In 1746, a parish workhouse was set up in a old half-timbered building in St.Peter's Street, which existed well into the 20th century. Here for £10 per annum, 'a proper person was employed to instruct young persons and others in working trades such as leather, gloving, etc'. At that time, Robert Tasker (a good name) was governor, and received £185 p.a. 'to keep, lodge and manage the poor'.....
Records show earlier poor law problems: In 1739, 1s was 'paid to get a stranger out of the parish troubled with fits', and in the same year, 'Leonard Darke was given badge put on sleeve before churchwarden relieves his or his wife'. This refers to the practise of being forced to wear a large 'P' badge on his arm to show that he was in receipt of parish assistance.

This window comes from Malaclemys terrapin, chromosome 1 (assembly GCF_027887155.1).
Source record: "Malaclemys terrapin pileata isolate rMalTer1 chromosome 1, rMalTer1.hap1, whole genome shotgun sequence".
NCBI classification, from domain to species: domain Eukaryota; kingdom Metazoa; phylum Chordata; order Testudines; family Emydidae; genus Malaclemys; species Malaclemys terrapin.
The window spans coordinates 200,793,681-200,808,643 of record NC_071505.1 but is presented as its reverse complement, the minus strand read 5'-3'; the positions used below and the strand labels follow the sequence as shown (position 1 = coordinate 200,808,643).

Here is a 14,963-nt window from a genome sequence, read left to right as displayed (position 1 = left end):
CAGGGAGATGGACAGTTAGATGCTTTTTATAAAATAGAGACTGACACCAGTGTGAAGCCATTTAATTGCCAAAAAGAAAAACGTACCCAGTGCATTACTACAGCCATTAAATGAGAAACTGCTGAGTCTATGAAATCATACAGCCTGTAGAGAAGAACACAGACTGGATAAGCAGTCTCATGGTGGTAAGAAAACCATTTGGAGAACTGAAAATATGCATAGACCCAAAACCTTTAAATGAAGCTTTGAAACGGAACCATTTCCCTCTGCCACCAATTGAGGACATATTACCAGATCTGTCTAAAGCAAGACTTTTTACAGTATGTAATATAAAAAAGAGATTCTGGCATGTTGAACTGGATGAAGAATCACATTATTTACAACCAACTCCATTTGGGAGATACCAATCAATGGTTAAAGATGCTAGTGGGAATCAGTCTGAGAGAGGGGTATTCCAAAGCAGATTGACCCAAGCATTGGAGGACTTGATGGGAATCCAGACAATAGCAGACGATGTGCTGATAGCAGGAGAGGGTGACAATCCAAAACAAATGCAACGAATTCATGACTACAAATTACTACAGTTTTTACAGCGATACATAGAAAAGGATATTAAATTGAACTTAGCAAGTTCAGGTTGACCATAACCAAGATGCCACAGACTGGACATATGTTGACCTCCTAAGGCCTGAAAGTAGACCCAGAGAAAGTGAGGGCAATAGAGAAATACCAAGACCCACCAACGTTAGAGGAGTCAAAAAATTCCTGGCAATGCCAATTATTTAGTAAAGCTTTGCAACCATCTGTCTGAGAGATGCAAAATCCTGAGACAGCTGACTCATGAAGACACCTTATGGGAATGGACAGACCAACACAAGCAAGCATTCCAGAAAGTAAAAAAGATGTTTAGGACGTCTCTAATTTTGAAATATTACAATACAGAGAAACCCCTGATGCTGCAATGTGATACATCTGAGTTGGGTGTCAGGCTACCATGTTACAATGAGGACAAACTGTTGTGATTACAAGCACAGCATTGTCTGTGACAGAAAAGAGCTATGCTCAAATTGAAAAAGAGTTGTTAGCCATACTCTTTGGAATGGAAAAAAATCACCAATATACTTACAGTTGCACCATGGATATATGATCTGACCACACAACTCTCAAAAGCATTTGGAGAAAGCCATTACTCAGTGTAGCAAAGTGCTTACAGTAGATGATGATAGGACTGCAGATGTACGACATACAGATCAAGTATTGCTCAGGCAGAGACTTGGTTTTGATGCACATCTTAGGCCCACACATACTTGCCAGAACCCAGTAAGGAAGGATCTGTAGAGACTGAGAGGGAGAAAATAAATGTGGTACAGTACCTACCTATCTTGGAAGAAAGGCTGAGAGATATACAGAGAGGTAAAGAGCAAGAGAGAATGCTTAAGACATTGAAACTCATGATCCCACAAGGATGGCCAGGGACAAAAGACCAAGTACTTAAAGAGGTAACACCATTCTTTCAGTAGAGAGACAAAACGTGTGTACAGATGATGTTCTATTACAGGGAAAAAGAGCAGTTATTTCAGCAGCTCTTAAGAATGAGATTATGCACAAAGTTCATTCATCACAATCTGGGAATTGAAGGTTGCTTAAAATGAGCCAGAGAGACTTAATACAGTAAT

Parish Lunatics had the usual barbaric treatment, as shown in the entry: 'Paid for necessaries for Rd. Strayne 1/6d. Two hopsacks for a bed tick for him 3/4. Straw for him 6d. Nurse to look after him 1/6d . Paid man to help chain him, with expenses 3s. Two staples, a chain and lock, 8d.
A 'shot-gun' marriage is referred to in 1780: 'Paid to Ann Williams - examined on oath touching the father of the child 2s. A warrant to apprehend the father and expenses of constable and assistants in taking him, one pound and eighteen shillings.
A happier occasion is recorded as 'Paid for the ring 4s, License one pound and eight shillings. PD Parson, Clerk and Sexton 8s. For wedding dinner and drink 11s. 6d.
In 1770, when plans for a Union Workhouse was mooted, St Peter's Vestry meeting rejected it 'as unnecessary for this parish'.